Thus, in 2001, the USC medical center adopted an in-house coordinator program orchestrated by a local OPO to improve methods of approaching and educating families to increase its organ donation rates and success.

This study assesses the success of the in-house coordinator program after implementation at a level 1 trauma medical center.


Methods Two full time in-house coordinatorsIHCs provided extensive Family support Timely discussion of organ donation Time with familiesPre and Post IHC periods compared

In 2001, the USC medical center employed two full time in-house coordinators, both trained OPOs, to oversee the organ procurement process. The overarching purpose of their employment was, of course to increase the number of donations by potential donors. Among other things, IHCs were tasked with providing family support

Family support entailed spending extensive time with potential donors families before and after confirmation that their loved ones were brain dead, and orchestrating timely discussion of of the prospect of organ donation with the families.

The study compares the effectiveness of the organ procurement processes before and after the implementation of the IHC program; that is, from January 1998December 2001 (the pre-IHC period) and from January 2002December 2005 (the post-IHC period)



The study had some interesting and significant results; first, as shown in the top red row, the number of trauma patient donors increased (almost to a significant degree) after implementation of the IHC program, although the other donor demographics didnt really change between the two periods

Further, the number of overall donors, the organ donation consent rate, and the conversion of potential into actual donor rates significantly increased with introduction of the IHC program.

Also, although trivial, I found it interesting that the average number of organs donated per brain dead patient was about 3.5.


Results Cont.

Table 2 shows that there was an overall 90% decrease in the missed referrals. In other words, failure to refer families of potential organ donors to one of the OPOs decreased overall by 90%! Further, there was a 39% increase in the total number of referrals

Also, the number of organs transplanted increased by 17% in the post-IHC introduction period.


CONCLUSIONOPOs significantly effect trauma and other patient donations More time spent with families Transplant coordination programs Time of interaction? 33% of IHC hospitals achieved 75% conversion rate goal Consent is still an issue

Studies like this one have shown that increasing the involvement of OPOs in the organ procurement process positively effects consent rates (or, families decisions to donate).

Hospitals around the country have employed similarly Successful transplant coordinators (usually physicians) responsible for quote identifying potential donors, managing their hospital course, and consenting family members. endquote. As a result, the consent and conversion rates in trauma hospitals have increased drastically.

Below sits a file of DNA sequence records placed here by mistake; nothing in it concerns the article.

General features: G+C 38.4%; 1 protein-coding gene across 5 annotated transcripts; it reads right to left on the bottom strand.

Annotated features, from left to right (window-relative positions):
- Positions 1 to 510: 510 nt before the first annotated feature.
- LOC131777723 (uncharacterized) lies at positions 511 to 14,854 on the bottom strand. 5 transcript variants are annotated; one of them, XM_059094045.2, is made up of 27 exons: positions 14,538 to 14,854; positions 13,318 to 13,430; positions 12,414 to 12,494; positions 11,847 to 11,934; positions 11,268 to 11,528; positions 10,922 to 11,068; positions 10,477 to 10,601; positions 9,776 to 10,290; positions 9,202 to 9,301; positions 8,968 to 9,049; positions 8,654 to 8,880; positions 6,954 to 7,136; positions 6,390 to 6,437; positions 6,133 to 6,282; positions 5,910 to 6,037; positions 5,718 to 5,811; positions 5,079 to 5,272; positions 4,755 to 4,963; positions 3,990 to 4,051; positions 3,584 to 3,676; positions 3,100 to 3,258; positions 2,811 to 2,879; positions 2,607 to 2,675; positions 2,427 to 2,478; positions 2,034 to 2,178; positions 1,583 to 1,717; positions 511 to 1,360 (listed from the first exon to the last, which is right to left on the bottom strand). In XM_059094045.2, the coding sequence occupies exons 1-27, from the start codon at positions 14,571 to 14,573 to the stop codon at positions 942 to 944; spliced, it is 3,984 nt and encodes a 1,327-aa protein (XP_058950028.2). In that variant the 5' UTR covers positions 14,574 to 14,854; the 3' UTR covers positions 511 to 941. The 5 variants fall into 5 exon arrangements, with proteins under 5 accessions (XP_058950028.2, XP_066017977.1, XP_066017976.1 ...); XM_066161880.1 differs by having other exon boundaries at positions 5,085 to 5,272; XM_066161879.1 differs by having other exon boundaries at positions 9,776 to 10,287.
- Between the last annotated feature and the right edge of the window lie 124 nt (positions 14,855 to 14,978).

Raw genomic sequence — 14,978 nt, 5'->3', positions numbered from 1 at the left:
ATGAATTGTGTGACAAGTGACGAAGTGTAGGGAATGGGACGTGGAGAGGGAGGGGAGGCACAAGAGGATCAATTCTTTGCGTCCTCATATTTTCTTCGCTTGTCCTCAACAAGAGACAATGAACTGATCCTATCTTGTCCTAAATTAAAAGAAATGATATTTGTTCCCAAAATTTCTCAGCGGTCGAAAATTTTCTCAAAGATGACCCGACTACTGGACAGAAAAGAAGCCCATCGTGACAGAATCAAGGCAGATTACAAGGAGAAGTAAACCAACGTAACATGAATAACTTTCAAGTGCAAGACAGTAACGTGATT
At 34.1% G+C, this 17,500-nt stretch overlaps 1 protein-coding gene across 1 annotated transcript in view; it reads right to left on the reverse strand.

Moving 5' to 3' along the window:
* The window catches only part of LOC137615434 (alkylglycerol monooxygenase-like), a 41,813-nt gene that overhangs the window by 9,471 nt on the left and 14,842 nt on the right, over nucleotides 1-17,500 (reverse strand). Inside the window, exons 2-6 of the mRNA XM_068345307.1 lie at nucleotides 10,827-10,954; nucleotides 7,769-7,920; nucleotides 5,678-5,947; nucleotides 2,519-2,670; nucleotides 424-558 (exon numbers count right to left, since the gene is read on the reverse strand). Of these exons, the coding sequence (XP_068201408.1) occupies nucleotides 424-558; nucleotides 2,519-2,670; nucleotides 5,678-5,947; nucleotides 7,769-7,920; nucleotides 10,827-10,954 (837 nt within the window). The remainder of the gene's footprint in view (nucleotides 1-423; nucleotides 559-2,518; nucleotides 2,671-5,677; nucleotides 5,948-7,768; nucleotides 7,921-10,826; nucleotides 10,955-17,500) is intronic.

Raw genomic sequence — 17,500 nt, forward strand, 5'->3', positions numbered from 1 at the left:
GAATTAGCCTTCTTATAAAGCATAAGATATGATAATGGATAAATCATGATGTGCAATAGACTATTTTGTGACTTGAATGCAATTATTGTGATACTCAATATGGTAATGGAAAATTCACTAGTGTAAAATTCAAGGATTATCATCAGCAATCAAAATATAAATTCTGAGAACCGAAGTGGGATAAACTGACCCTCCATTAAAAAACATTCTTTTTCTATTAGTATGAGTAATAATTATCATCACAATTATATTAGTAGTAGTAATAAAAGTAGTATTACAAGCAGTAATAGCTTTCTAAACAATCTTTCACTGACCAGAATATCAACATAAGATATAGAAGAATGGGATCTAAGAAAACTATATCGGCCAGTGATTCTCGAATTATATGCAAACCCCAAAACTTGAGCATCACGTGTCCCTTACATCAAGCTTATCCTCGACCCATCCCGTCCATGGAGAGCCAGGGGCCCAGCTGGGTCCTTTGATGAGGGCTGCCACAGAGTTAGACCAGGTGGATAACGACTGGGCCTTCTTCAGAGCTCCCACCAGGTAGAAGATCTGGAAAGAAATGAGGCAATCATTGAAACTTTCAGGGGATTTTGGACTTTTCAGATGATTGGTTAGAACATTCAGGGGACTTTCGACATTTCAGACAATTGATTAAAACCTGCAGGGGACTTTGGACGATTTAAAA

In conclusion, this study posits that the time of interaction with families of potential donors could drastically effect consent rates. Many level 1 trauma centers have changed their policies to allow OPOs to discuss the prospect of donations earlier that confirmation of brain death now.

The study notes that following introduction of the IHC programs, consent of families is still a major issue at trauma hospitals, and more effective strategies for consent must be discovered, although tremendous progress has been achieved with programs like the IHC at USCs medical center. 22

Concluding ThoughtsHigh demand for organs; we still need strategies to increase donations Age-related factors? IHC programs?

Today, there remains an ever-increasing demand for organ donations.

The supply, of course, needs to be increased in a fashion that serves that demand. Its unclear whether that means altering the restrictions for potential donors, or administering more active in-house coordination programs at trauma hospitals with a high volume of potential donors.

Huge progression has been made in recent years, and with the establishment of programs like Collaborative. And surely more progress in procuring organ donations is yet to come. 23

ReferencesFinger, Erik B. "Organ Procurement Considerations in Trauma." : Overview, Organ Distribution, Criteria for Organ Donors. N.p., 2016. Web. 18 Aug. 2016. Johnson, Colleen M., Lee S. Miller, and Stanley J. Kurek. "Result Filters." National Center for Biotechnology Information. U.S. National Library of Medicine, Mar. 2001. Web. 19 Aug. 2016. Kennedy, Alfred P., John C. West, and Stephan E. Kelley. "Result Filters." National Center for Biotechnology Information. U.S. National Library of Medicine, Oct. 1992. Web. 19 Aug. 2016. Salim, Ali, Carlos Brown, Kenji Inaba, Angela Mascarenhas, Pantelis Hadjizacharia, Peter Rhee, Howard Belzberg, and Demetrios Demetriades. "Improving Consent Rates for Organ Donation: The Effect of an Inhouse Coordinator Program." The Journal of Trauma: Injury, Infection, and Critical Care 62.6 (2007): 1411-415. Web.